The release of mercury is a global issue. While the extent of risk from mercury exposure is a matter of debate, it is prudent to refine the measurements of emissions sources and improve society’s understanding of the effects of mercury on human health and the environment.
The United States is the first country to regulate mercury emissions from coal-fired power plants. To the extent that mercury controls are deemed necessary, the federal cap-and-trade program is more economically efficient than the conventional command-and-control regime. Emissions trading at least provides incentives for developing new, cost-effective controls.
Gov. Granholm’s mercury directive will prove to be significantly more costly than the federal program, and not materially more beneficial. Michigan would do better to defer control requirements that exceed the federal standards. This would provide time for development of more effective control technologies under the cap-and-trade program.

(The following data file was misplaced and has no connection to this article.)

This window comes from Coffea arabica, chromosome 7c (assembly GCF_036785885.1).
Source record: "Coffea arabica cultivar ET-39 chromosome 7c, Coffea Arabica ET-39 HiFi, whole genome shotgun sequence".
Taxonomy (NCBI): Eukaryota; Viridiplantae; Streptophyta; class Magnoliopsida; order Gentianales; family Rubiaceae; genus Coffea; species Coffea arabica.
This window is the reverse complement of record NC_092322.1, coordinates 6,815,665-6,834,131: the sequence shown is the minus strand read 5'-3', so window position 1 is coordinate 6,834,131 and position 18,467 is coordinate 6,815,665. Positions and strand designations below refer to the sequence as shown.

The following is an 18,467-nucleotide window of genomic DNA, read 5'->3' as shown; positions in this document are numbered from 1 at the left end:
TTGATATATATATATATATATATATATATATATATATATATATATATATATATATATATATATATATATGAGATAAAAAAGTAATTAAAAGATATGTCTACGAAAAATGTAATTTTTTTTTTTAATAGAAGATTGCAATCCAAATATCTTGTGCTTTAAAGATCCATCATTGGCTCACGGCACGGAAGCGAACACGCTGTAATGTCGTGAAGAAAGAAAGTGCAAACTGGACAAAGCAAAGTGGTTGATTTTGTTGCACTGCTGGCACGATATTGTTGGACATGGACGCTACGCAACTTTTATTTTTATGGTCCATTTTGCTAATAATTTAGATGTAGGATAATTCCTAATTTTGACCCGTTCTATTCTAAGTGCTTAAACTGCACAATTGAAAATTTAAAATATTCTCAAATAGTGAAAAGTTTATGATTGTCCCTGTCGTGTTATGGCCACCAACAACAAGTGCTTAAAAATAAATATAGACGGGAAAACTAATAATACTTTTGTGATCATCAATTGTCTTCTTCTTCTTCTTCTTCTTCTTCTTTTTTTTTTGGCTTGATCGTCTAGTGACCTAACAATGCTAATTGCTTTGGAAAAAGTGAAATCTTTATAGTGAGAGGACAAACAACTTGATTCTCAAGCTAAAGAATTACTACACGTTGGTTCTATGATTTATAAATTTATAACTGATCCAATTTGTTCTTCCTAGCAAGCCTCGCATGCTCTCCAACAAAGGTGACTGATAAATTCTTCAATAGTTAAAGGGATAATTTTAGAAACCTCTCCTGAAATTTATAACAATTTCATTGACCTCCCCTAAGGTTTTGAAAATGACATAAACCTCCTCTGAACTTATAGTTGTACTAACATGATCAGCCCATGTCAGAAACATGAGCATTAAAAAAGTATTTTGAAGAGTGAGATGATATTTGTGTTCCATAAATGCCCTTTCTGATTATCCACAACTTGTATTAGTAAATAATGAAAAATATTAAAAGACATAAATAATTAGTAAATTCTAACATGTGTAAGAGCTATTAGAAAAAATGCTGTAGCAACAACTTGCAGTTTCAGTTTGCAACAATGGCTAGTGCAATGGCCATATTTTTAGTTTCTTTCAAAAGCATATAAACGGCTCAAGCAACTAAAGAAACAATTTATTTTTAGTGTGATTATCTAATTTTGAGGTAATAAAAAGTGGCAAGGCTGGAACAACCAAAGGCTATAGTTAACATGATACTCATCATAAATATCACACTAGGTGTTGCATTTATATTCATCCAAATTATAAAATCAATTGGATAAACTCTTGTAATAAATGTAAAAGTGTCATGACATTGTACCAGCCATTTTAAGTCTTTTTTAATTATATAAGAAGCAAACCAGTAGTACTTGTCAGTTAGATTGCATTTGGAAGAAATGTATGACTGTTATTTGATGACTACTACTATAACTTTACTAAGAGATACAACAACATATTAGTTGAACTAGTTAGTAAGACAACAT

In the meantime, Michigan should cooperate with neighboring states and the EPA to better define the risks associated with mercury exposures as well as to refine our understanding of the interplay between mercury emissions, depositions and bioaccumulation.